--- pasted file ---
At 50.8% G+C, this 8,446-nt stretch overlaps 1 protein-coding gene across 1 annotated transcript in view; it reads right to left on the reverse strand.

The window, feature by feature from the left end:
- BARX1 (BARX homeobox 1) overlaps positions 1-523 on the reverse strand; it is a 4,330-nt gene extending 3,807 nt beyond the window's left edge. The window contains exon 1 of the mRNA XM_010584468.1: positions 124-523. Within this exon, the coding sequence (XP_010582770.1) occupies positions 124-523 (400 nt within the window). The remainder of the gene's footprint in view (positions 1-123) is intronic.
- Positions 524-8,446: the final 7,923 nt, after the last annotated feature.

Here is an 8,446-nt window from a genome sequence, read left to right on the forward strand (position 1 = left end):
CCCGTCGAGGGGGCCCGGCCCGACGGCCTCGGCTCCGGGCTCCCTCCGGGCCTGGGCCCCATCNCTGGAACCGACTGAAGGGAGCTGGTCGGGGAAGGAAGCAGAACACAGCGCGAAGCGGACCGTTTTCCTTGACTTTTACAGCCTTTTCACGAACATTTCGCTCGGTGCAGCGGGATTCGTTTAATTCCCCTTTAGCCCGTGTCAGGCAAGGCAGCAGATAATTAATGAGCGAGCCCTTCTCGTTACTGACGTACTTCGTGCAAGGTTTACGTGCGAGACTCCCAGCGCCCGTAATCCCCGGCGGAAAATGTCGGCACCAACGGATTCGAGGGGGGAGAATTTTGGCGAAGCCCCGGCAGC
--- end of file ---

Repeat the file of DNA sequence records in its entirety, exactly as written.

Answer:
At 50.8% G+C, this 8,446-nt stretch overlaps 1 protein-coding gene across 1 annotated transcript in view; it reads right to left on the reverse strand.

The window, feature by feature from the left end:
- BARX1 (BARX homeobox 1) overlaps positions 1-523 on the reverse strand; it is a 4,330-nt gene extending 3,807 nt beyond the window's left edge. The window contains exon 1 of the mRNA XM_010584468.1: positions 124-523. Within this exon, the coding sequence (XP_010582770.1) occupies positions 124-523 (400 nt within the window). The remainder of the gene's footprint in view (positions 1-123) is intronic.
- Positions 524-8,446: the final 7,923 nt, after the last annotated feature.

Here is an 8,446-nt window from a genome sequence, read left to right on the forward strand (position 1 = left end):
CCCGTCGAGGGGGCCCGGCCCGACGGCCTCGGCTCCGGGCTCCCTCCGGGCCTGGGCCCCATCNCTGGAACCGACTGAAGGGAGCTGGTCGGGGAAGGAAGCAGAACACAGCGCGAAGCGGACCGTTTTCCTTGACTTTTACAGCCTTTTCACGAACATTTCGCTCGGTGCAGCGGGATTCGTTTAATTCCCCTTTAGCCCGTGTCAGGCAAGGCAGCAGATAATTAATGAGCGAGCCCTTCTCGTTACTGACGTACTTCGTGCAAGGTTTACGTGCGAGACTCCCAGCGCCCGTAATCCCCGGCGGAAAATGTCGGCACCAACGGATTCGAGGGGGGAGAATTTTGGCGAAGCCCCGGCAGC